Everyone wants to talk about the NSA right now, which is great. Personally, I have been bouncing from one theory to another. But before we return to the bouncing, let's pause to take a look at some hard realities. And for many working people, there is no harder reality than Walmart
The company is having a big corporate confab in Bentonville, Arkansas, and the entertainment is said to include Justin Timberlake (I believe that he is some sort of singer) and Beyonce (also a singer, and absolutely gorgeous). Perhaps someone should ask those two if they don't have more respectable gigs to play.
More importantly, representatives of working people will also be there, trying to make their own voices heard:
Lobby group Making Change at Walmart raised over $9,000 on the crowdsourcing site Indiegogo to bring to the meeting Kalpona Akter, a former child textile laborer from Bangladesh. She is being accompanied by Sumi Abedin, a survivor of the deadly fire that killed at least 112 garment workers at the Tazreen Fashion factory on the outskirts of Dhaka last year.
Akter will call on Walmart to sign a legally binding agreement to improve working conditions in her country’s textile factories that many of the company’s rivals have signed following a building collapse in April that left over 1,127 dead.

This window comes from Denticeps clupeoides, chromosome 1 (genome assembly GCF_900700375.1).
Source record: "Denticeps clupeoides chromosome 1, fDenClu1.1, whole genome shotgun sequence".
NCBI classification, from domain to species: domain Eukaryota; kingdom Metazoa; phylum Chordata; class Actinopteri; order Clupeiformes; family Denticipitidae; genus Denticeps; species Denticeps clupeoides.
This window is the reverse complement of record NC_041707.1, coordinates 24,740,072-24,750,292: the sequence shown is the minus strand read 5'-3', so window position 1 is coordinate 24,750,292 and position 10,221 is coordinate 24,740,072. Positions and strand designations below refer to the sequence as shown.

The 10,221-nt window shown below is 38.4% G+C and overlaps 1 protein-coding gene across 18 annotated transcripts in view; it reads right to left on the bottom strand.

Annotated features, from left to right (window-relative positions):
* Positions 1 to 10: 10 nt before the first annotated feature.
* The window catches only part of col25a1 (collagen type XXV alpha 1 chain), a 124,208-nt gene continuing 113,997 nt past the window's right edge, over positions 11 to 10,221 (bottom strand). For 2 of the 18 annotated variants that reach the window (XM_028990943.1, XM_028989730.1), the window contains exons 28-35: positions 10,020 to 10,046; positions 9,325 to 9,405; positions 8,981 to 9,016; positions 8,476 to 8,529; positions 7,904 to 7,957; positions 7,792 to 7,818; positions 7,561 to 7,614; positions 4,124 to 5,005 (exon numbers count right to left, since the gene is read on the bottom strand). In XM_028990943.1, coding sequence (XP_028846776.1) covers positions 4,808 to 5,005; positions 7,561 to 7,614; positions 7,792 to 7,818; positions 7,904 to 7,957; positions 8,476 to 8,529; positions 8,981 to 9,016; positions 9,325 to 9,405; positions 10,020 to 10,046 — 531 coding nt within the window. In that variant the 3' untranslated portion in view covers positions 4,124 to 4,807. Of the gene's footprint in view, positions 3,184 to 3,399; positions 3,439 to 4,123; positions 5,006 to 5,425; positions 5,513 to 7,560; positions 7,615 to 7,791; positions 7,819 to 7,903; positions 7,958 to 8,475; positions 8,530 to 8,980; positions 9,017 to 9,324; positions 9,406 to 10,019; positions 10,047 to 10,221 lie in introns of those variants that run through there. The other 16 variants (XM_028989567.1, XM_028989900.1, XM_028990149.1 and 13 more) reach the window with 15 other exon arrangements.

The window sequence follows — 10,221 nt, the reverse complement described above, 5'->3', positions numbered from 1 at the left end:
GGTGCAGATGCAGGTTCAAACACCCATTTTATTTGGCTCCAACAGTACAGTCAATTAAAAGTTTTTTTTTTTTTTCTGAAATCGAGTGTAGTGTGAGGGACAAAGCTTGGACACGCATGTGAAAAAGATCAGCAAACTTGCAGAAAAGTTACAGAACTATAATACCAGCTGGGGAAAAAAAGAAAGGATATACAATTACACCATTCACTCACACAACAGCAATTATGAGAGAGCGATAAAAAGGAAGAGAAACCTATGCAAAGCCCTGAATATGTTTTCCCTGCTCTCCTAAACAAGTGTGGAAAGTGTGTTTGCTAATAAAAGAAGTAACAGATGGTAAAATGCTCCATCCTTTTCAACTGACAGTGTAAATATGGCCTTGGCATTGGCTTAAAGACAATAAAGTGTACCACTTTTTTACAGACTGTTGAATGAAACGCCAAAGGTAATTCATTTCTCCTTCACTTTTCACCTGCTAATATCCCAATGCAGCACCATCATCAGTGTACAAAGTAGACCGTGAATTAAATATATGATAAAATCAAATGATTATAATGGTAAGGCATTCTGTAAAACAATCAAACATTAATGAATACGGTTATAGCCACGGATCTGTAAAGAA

Bangladesh’s textile workers work 11 to 14 hours a day, six, sometimes seven, days a week for $37 a month, says Akter. Conditions are dangerous. A total of 1,239 workers were killed in the recent building collapse outside Dhaka and a factory fire last year, and another 450 were reported ill this week, some hospitalized, after drinking unsafe water at another factory. “Whenever workers try to organise, they are threatened, beaten,” said Akter.
Workers have little choice but to put up with the conditions, she said. “There is truly no alternative,” said Akter.
Meanwhile, things are also pretty bad in the U.S. -- especially in the warehouses that supply Walmart stores.
Garcia, 20, has worked in a warehouse since February 2012. Though she dreams of college, she struggles to get by on just $8 an hour, with no benefits. That means she has to take tough choices as she raises her two-year-old son, Christian. “Gas is so expensive. Sometimes I feel that I am only earning enough to pay for the gas that allows me to drive my car to my job,” she said. “I do not earn enough. I cannot survive like this.”
It's a little hard to get the public to rally in favor of store policies that would have the effect of raising prices. In essence, though, this is what we need.
If you happen to know Timberlake or Beyonce, perhaps you could ask them to choose their venues a little more thoughtfully.